Using ANPR data to create an anonymized linked open dataset on urban bustle
Paper by Brecht Van de Vyvere & Pieter Colpaert: “ANPR cameras allow the automatic detection of vehicle license plates and are increasingly used for law enforcement. However, also statistical data generated by ANPR cameras are a potential source of urban insights. In order for this data to reach its full potential for policy-making, we research how this data can be shared in digital twins, with researchers, for a diverse set of machine learning models, and even Open Data portals. This article’s key objective is to find a way to anonymize and aggregate ANPR data in a way that it still can provide useful visualizations for local decision making. We introduce an approach to aggregate the data with geotemporal binning and publish it by combining nine existing data specifications. We implemented the approach for the city of Kortrijk (Belgium) with 43 ANPR cameras, developed the ANPR Metrics tool to generate the statistical data and dashboards on top of the data, and tested whether mobility experts from the city could deduct valuable insights. We present a couple of insights that were found as a result, as a proof that anonymized ANPR data complements their currently used traffic analysis tools, providing a valuable source for data-driven policy-making…(More)”.
Data Sharing in Transport
Technical Note by the European Investment Board: “Traveller and transport related data are essential for planning efficient urban mobility and delivering an effective public transport services while adequately managing infrastructure investment costs. It also supports local authorities in their efforts towards decarbonisation of transport as well as improving air quality.
Nowadays, most of the data are generated by location-based mobile phone applications and connected vehicles or other mobility equipment like scooters and bikes. This opens up new opportunities in public sector engagement with private sector and partnerships.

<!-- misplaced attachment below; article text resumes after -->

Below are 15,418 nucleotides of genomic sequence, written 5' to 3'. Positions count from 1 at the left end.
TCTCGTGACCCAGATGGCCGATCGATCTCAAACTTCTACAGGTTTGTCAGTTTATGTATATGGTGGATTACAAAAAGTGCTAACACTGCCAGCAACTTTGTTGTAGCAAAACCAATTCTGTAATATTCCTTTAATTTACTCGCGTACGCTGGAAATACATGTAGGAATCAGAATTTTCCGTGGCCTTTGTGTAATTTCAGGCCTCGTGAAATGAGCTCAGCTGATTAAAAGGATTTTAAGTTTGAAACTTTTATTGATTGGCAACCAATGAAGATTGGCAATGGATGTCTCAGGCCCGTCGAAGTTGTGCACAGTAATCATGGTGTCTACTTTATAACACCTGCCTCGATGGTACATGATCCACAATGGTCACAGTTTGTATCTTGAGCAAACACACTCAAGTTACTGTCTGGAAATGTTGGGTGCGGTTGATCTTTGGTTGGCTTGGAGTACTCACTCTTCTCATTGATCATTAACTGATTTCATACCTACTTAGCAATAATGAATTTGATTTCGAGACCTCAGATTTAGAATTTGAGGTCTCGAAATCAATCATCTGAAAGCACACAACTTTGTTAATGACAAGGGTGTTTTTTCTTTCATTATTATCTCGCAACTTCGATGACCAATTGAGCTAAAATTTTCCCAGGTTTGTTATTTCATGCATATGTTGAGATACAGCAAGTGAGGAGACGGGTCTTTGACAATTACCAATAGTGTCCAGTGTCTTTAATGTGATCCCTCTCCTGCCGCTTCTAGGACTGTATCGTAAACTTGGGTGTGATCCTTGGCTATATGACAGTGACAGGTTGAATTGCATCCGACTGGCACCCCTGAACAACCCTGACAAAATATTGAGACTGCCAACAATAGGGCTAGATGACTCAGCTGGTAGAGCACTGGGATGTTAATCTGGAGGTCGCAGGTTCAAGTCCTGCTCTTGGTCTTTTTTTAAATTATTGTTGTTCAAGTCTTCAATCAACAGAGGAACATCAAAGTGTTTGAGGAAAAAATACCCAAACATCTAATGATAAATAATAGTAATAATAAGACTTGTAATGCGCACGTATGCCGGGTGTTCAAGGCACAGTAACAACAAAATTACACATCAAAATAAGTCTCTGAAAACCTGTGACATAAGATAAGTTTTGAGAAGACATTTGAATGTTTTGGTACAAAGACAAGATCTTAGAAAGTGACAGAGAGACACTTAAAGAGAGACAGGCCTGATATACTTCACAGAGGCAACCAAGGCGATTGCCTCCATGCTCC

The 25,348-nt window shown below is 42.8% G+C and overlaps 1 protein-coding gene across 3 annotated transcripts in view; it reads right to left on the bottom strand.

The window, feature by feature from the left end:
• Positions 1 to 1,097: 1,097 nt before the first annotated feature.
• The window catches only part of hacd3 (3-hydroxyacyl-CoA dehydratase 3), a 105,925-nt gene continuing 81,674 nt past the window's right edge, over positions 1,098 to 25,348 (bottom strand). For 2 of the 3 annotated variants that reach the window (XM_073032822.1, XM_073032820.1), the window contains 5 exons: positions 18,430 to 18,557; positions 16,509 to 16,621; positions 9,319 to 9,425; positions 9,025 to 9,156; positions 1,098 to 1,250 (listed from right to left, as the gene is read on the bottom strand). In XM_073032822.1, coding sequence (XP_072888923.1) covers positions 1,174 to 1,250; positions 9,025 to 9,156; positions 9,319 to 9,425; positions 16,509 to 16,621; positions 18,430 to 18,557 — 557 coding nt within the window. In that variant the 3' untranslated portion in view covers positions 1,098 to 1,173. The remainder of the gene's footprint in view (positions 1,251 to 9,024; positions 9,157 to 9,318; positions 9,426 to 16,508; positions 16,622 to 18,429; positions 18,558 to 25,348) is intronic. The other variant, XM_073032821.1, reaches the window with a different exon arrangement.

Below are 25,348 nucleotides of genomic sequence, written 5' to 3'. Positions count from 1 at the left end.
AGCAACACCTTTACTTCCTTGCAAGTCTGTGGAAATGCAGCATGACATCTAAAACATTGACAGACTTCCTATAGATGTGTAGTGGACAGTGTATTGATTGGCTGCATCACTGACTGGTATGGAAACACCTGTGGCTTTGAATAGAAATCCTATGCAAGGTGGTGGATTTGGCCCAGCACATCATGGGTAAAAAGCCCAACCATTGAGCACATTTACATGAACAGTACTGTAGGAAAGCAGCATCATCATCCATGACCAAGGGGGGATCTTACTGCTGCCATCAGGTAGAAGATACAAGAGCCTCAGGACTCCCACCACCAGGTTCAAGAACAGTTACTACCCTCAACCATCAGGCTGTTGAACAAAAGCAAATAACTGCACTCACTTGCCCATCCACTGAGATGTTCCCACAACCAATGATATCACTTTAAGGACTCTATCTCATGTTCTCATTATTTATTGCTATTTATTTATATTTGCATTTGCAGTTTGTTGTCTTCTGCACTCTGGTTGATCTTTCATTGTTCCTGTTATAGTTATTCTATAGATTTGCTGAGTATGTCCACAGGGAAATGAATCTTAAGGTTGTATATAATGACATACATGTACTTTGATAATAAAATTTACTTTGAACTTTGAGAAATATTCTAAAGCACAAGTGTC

This report, through an extensive literature review and interviews, identifies seven Data Partnership Models that could be used by public and private sector entities in the field of transport. It also provides a concise roadmap for local authorities as a guidance in their efforts when engaging with private sector in transport data sharing…(More)”.
Expanding Mobility: The Power of Linked Administrative Data and Integrated Data Systems
Brief by Della Jenkins and Emily Berkowitz: “This brief describes how linking administrative data can expand traditional measures of mobility for research and action, provides examples of the types of economic mobility research questions that are only answerable using linked administrative data, and describes how analysis can be deepened using spatial and multi-generational perspectives. In addition, we discuss how the field of economic mobility research benefits when state and local governments are resourced to build systems that enable routine reuse of linked data. Finally, we end with a summary of the opportunities that exist to build on data capacity already developed by state and local governments across the US to better understand the policies that support pathways out of poverty. Now more than ever, governments, research partners, and stakeholders can come together to make use of the data already collected by social service programs to generate evidence-based approaches to expanding mobility…(More)”
Privacy Principles for Mobility Data
About: “The Principles are a set of values and priorities intended to guide the mobility ecosystem in the responsible use of data and the protection of individual privacy. They are intended to serve as a guiding “North Star” to assess technical and policy decisions that have implications for privacy when handling mobility data. The principles are designed to apply to all sectors, including public, private, research and non-profit….